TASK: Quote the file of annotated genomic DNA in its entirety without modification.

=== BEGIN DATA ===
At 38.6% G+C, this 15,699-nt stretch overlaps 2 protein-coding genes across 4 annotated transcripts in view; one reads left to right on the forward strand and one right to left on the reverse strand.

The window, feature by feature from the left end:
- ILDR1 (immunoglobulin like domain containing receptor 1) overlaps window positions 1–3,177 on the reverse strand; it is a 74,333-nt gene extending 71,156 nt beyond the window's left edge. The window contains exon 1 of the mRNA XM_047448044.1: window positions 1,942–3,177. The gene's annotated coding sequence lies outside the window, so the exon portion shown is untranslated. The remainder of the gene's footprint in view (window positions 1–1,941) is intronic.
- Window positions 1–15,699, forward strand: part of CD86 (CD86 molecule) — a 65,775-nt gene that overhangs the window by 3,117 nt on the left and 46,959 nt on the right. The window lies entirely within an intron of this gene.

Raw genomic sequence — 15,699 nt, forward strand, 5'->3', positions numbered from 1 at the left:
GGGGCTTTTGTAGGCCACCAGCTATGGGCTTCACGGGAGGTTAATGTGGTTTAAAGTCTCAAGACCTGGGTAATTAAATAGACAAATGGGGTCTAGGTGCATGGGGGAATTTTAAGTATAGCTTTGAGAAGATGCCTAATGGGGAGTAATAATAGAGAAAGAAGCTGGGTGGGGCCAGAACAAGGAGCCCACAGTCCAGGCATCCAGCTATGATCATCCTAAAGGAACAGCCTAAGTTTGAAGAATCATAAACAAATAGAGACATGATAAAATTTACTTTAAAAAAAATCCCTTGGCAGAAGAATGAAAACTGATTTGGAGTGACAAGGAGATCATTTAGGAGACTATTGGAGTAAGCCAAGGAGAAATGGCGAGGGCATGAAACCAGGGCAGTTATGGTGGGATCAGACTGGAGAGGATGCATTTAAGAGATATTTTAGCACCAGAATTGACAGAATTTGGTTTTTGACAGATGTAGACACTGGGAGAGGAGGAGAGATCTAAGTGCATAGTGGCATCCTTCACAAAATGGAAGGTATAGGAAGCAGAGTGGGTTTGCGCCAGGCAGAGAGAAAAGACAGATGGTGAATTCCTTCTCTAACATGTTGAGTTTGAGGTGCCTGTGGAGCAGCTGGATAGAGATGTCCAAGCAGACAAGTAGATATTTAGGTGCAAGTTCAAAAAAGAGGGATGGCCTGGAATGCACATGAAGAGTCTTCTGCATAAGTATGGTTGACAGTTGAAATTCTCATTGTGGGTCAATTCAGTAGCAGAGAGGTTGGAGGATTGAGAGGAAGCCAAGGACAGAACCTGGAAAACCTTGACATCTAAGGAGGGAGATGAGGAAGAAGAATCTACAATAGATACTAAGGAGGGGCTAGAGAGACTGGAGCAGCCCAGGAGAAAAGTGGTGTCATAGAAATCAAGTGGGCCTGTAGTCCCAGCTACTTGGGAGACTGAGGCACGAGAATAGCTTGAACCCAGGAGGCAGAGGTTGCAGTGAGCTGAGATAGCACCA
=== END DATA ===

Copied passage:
At 38.6% G+C, this 15,699-nt stretch overlaps 2 protein-coding genes across 4 annotated transcripts in view; one reads left to right on the forward strand and one right to left on the reverse strand.

The window, feature by feature from the left end:
- ILDR1 (immunoglobulin like domain containing receptor 1) overlaps window positions 1–3,177 on the reverse strand; it is a 74,333-nt gene extending 71,156 nt beyond the window's left edge. The window contains exon 1 of the mRNA XM_047448044.1: window positions 1,942–3,177. The gene's annotated coding sequence lies outside the window, so the exon portion shown is untranslated. The remainder of the gene's footprint in view (window positions 1–1,941) is intronic.
- Window positions 1–15,699, forward strand: part of CD86 (CD86 molecule) — a 65,775-nt gene that overhangs the window by 3,117 nt on the left and 46,959 nt on the right. The window lies entirely within an intron of this gene.

Raw genomic sequence — 15,699 nt, forward strand, 5'->3', positions numbered from 1 at the left:
GGGGCTTTTGTAGGCCACCAGCTATGGGCTTCACGGGAGGTTAATGTGGTTTAAAGTCTCAAGACCTGGGTAATTAAATAGACAAATGGGGTCTAGGTGCATGGGGGAATTTTAAGTATAGCTTTGAGAAGATGCCTAATGGGGAGTAATAATAGAGAAAGAAGCTGGGTGGGGCCAGAACAAGGAGCCCACAGTCCAGGCATCCAGCTATGATCATCCTAAAGGAACAGCCTAAGTTTGAAGAATCATAAACAAATAGAGACATGATAAAATTTACTTTAAAAAAAATCCCTTGGCAGAAGAATGAAAACTGATTTGGAGTGACAAGGAGATCATTTAGGAGACTATTGGAGTAAGCCAAGGAGAAATGGCGAGGGCATGAAACCAGGGCAGTTATGGTGGGATCAGACTGGAGAGGATGCATTTAAGAGATATTTTAGCACCAGAATTGACAGAATTTGGTTTTTGACAGATGTAGACACTGGGAGAGGAGGAGAGATCTAAGTGCATAGTGGCATCCTTCACAAAATGGAAGGTATAGGAAGCAGAGTGGGTTTGCGCCAGGCAGAGAGAAAAGACAGATGGTGAATTCCTTCTCTAACATGTTGAGTTTGAGGTGCCTGTGGAGCAGCTGGATAGAGATGTCCAAGCAGACAAGTAGATATTTAGGTGCAAGTTCAAAAAAGAGGGATGGCCTGGAATGCACATGAAGAGTCTTCTGCATAAGTATGGTTGACAGTTGAAATTCTCATTGTGGGTCAATTCAGTAGCAGAGAGGTTGGAGGATTGAGAGGAAGCCAAGGACAGAACCTGGAAAACCTTGACATCTAAGGAGGGAGATGAGGAAGAAGAATCTACAATAGATACTAAGGAGGGGCTAGAGAGACTGGAGCAGCCCAGGAGAAAAGTGGTGTCATAGAAATCAAGTGGGCCTGTAGTCCCAGCTACTTGGGAGACTGAGGCACGAGAATAGCTTGAACCCAGGAGGCAGAGGTTGCAGTGAGCTGAGATAGCACCA